2)      Location, Location, Location—Yes, it is important for you to enjoy the social media platform you choose, but a wise author sets his preferences aside and goes where the readership is most likely to congregate. You may looooove Twitter, but if you write Young Adult, it is simply the wrong platform to spend a lot of time with expectations of finding readers. Is it a great place to network with professionals in the publishing industry? YES! But doing your homework and finding where your demographic (readership) is likely to spend a lot of time, will save you a lot of frustration.

 One of the things I have learned over the years is that it is often our own ignorance that makes us dislike a certain platform. If you have a hard time on MySpace or FaceBook, go get a Dummies Guide or ask a friend in the know. Sometimes we just avoid what we don’t understand. That aversion can cost us countless Man-hours building a platform on the wrong site. And if we are building in the wrong place, we are less likely to succeed and more likely to get frustrated and give up.

 Think ice cream stand in Alaska, hot coffee in Tuscon, mountain bikes in Wichita, KS. A tough sell and a very limited customer base. Just because everyone is saying FaceBook is hot and MySpace is passé in no way means you should listen to them. If you have to choose between going with your friends and going with your fans, I advise that you choose the fans if you desire to build a platform.

 3)      Quality Beats Quantity Even When It Comes to Friends—Now, if you are on Twitter, I highly recommend you follow anyone who follows you (unless they look like some kind of SPAM bot or porn bot). There is a great site called Twitter Karma, and it can help you make sure you are following whoever has been kind enough to follow you. You also have the ability to unfollow people with little or no activity, but I highly discourage this for reasons I am not going to discuss here. http://dossy.org/twitter/karma/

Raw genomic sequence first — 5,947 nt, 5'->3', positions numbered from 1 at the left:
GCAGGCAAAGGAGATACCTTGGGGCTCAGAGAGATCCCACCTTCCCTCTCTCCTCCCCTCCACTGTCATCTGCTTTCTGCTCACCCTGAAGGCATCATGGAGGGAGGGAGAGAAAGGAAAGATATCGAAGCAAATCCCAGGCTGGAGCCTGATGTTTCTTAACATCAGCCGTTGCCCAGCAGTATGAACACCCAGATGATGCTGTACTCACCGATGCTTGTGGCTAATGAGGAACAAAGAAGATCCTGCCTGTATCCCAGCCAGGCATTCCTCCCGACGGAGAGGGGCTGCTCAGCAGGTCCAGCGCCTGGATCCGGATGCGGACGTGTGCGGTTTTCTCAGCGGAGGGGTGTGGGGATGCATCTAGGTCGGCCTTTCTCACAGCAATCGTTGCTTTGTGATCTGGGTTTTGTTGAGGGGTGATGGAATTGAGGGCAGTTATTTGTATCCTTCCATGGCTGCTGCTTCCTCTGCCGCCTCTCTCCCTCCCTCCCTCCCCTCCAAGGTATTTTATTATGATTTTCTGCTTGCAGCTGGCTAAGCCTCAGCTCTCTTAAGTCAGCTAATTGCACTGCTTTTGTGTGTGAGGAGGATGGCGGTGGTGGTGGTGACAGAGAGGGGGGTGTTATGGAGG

The number of friends one has, whether MySpace, FaceBook or Twitter is really irrelevant when it comes to the world of social media. In social media you aren’t just trying to influence an individual, your goal is to influence that reader’s community as well. Your goal is to identify and then connect with the expert influencers.

Think of high school. There was always that group of girls and guys who seemed to control the opinions of the entire school. Most often they were the cheerleaders and jocks. If you became friends with one of them, then popularity naturally followed suit.

Social media is the same way. You can spend your time one of two ways. Follow so many people that you eventually have influence. Or you identify those in your social network whose opinions hold the greatest sway. A person with 3,000 regular followers cannot accomplish what one person with a handful of expert influencers can.

I recommend www.technorati.com for locating expert influencers in your area of expertise. Technorati keeps track of the most influential bloggers by authority ranking at any given moment. I advise you search in your “subject area.” If you are writing about diets, search for those bloggers influencing that area. If you are writing about space aliens, find the most popular bloggers. Learn from them. Link them in your own blogs about space aliens. Do all you can to integrate these individuals into your network. It will enrich you and serve to help your image as an authority in your area.

 The Word of Mouth Marketing Association is also another invaluable resource for anyone trying to create a brand and generate buzz. http://womma.org/main/

In the end, remember:

1)      Give the Customer (Reader) the Content She Will Most Enjoy

2)      Go Where the Customers Are—Ski shops do far better business in Colorado than they do in Galveston, TX.